language and easily understood." Id. at 12.
But where the technology or prior-art is complex or obscure, as
in this case, "a clear, evidence-supported account of the
contemplated workings of the combination" is a
"prerequisite to adequately explaining and supporting a
conclusion that a relevant skilled artisan would have been
motivated to make the combination and reasonably expect success in
doing so." Id.
The Federal Circuit vacated the PTAB's Final Written
Decision and remanded for the Board to reconsider the merits of the
The Federal Circuit does not often reverse or vacate PTAB
decisions. However, this decision is one of a series of similar
cases in which the Federal Circuit has demonstrated an increasing
willingness to send decisions back to the Board for a more detailed
analysis. We're starting to think this song is about you, PTAB.
Don't you? Don't you?
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27 Apr 2017, Business Breakfast, Costa Mesa, United States
Please join us for Sheppard Mullin's Breakfast With Your Labor Lawyer Seminar Series. This year, you will have to face many new developments in California labor and employment laws that will significantly affect the way you run your day-to-day business operations.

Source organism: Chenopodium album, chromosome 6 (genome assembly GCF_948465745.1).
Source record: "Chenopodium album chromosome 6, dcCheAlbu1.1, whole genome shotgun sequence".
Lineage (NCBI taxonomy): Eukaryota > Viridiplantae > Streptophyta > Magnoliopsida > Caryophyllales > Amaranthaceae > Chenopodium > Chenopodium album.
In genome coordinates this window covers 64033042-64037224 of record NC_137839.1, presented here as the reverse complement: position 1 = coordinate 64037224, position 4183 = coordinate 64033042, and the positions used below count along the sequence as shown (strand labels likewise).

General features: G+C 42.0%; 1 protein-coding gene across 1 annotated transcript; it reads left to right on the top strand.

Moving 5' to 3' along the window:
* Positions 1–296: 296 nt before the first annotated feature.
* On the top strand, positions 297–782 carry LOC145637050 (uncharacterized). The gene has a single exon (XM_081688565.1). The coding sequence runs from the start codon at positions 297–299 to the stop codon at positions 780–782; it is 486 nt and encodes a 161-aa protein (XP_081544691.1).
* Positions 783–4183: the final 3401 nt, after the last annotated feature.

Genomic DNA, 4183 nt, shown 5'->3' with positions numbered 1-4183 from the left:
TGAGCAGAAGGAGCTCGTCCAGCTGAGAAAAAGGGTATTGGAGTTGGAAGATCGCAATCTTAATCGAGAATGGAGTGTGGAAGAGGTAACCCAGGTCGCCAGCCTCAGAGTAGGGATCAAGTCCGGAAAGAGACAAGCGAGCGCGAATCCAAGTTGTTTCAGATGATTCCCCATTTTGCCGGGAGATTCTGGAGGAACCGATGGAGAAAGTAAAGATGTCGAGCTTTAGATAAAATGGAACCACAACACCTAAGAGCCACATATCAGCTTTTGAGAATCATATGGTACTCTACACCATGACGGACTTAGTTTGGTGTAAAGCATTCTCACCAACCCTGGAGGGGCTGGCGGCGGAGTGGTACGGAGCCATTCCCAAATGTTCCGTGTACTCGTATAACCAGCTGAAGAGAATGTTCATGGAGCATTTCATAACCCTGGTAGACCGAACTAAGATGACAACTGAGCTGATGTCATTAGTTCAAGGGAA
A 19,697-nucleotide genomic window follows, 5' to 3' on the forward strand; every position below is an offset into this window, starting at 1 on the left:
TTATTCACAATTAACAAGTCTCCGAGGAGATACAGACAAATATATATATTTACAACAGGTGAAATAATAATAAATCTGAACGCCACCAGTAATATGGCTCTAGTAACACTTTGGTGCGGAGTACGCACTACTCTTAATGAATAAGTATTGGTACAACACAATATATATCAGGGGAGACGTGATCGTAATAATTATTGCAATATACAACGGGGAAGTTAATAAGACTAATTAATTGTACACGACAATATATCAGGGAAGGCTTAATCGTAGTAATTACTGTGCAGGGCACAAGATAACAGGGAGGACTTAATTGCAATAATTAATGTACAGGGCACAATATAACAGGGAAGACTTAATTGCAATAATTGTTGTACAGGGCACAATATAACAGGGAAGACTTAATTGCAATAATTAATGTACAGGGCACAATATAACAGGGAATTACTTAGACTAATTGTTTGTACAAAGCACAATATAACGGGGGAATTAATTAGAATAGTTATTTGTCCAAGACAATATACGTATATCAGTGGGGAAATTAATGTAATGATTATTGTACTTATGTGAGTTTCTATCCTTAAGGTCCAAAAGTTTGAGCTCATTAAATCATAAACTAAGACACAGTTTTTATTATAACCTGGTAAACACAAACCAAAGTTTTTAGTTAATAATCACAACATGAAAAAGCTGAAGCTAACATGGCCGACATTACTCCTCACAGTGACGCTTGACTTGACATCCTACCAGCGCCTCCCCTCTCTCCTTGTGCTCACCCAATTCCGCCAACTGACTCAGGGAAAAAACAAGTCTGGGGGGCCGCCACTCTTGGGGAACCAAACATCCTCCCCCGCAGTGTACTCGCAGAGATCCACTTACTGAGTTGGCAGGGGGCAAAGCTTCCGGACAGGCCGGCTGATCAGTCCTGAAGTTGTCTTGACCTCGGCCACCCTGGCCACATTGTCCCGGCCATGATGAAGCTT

Cuatrecasas and RBB Economics, in collaboration with the CNMC and Universidad Carlos III de Madrid, are organising the Third Seminar on International Developments in Private Competition Litigation, which will take place on 27 April 2017 in the Conference Hall of the CNMC.
Sheppard Mullin Antitrust & Competition Group Co-Chair Mike Scarborough will be speaking on the defendants’ perspective of managing the legal risks of international cartels in the “How Do Companies Resolve Worldwide Claims – What are the Risks and Opportunities” session.
Enjoy drinks, hors d'oeuvres, and the works of prominent female artists in one of Washington's historic landmarks, former residence of President James Monroe and current home to the Arts Club of Washington.
The evening will feature a conversation with artist Amy Flatten, whose works will be on display and can be seen here, as well as mingling with a wonderful network of professional women.
In Wasica Finance GmbH v. Continental Automotive Systems, Inc., No. 15-2078 (Fed. Cir. 2017), the patentee Wasica Finance discovered, among other things, the importance of using consistent terminology in the patent specification and claims.
While under attack for several years now, the patent infringement defense of laches was dealt a serious, and likely final, blow by the recent Supreme Court case of SCA Hygiene Products AB et al. v. First Quality Baby Products LLC et al.
Mintz, Levin, Cohn, Ferris, Glovsky and Popeo, P.C.
On April 6, 2017, the Federal Circuit reversed-in-part and affirmed-in-part the district court's judgment of infringement and summary judgment for non-infringement of The Medicines Company's ("MedCo") patents-in-suit.